Edible City is where I muse about urban gardening and share tips from my new book City Farmer

Tuesday, March 8, 2011

Moving Trees

Wayne Grady and Merilyn Simonds did a presentation at the Toronto Botanical Garden this week. Their subject was "a passion for trees"--turns out they fell in love while measuring a balsam poplar. Talk about tree-huggers!

As I listened to them and watched their wonderful slides, nostalgia and grief for the trees I left behind when I moved house ten months ago overcame me.

Some context: my new house is roughly seven large city blocks away from my old house, and in the month leading up to my move, I wheelbarrowed as much of my garden as I could to my new digs. The tree haul consisted of:

* 2 paw paws (a native Ontario tree--Asimina triloba)
* a white cedar
* a serviceberry
* an alternate leaves dogwood
* a sumac
* a hemlock

Everything except for one paw paw appears to have survived the wrenching relocation.

But it's the trees I left behind, too big to move, that I mourn:

* the red oak
* the persimmons given to me by Mary Gartshore of Pterophylla Nursery near Walsingham, Ontario, which may be starting to bear fruit some time soon
* the sumac I transplanted from the farm belonging to my ex's father (who is now dead and the farm for sale)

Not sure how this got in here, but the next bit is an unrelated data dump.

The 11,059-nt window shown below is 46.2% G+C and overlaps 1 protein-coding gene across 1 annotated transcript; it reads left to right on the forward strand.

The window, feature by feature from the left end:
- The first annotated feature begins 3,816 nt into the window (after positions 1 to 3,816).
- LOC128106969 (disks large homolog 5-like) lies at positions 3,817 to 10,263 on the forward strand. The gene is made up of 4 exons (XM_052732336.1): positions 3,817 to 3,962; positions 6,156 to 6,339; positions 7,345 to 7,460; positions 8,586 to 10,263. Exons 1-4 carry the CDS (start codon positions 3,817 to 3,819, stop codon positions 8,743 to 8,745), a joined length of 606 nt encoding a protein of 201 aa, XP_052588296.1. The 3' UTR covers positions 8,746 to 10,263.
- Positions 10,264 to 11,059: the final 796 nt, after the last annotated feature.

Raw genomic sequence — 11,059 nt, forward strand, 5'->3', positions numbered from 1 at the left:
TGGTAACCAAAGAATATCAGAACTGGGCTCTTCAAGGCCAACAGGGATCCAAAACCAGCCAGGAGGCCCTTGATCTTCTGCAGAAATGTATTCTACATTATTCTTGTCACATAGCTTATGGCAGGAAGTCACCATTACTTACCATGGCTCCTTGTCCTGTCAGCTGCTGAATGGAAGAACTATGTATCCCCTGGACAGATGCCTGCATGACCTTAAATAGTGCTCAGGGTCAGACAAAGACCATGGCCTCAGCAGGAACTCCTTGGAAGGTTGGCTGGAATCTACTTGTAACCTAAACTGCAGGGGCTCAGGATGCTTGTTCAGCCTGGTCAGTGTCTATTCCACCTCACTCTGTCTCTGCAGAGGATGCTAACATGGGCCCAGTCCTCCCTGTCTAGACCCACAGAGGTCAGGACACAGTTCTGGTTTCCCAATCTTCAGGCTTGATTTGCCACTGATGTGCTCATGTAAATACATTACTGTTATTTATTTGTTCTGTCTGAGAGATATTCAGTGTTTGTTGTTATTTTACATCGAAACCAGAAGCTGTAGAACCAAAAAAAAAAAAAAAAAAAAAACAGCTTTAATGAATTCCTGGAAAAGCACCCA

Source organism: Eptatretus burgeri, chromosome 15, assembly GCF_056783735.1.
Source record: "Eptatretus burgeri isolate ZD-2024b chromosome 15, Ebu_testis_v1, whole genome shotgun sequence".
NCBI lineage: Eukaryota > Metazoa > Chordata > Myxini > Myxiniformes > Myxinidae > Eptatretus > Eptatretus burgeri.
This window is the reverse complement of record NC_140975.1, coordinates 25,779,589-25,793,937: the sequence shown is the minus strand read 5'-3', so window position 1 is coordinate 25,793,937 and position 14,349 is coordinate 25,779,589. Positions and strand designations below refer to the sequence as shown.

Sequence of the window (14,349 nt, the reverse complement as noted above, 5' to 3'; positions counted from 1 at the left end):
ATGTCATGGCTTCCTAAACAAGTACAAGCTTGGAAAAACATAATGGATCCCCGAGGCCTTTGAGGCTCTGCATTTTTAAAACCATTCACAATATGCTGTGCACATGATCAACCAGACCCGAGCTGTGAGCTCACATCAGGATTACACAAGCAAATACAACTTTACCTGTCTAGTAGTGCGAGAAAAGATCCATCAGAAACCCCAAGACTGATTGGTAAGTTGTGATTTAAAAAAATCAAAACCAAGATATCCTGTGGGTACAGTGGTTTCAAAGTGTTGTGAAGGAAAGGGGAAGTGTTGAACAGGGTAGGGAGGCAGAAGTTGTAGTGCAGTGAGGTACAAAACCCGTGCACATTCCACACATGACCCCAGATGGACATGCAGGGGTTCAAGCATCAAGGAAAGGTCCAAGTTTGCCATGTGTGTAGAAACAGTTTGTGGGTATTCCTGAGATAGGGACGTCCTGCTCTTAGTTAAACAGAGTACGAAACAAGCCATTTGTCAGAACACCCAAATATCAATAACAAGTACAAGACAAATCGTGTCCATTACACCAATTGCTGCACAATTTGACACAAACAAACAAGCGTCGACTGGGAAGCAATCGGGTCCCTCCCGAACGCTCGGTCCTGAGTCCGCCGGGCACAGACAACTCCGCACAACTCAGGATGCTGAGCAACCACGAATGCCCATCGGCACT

* the Kentucky coffee tree
* the hop tree with its sprawling, gangly branches
* the sugar maple, the first tree I planted at the house after I moved there
* the redbud

Each tree carried a story and meant so much to me. Leaving them behind, I now realize, was the saddest part of a sad time. Yes, I'm happy to be planting new stories, planning the forest and orchard that will transform the sunny expanse of my new home into cool, fruitful shade. But I miss the trees that grounded me for years in my old life.

1 comment:

  1. Help! I am looking for Pawpaws. I am curious to try the fruit. I would return the seed... Though it does sound as if your pawpaw trees are less than 5 yrs old...

    Anyways, more of a comment that it is nice to see that some people are keeping indigenous species alive in the city...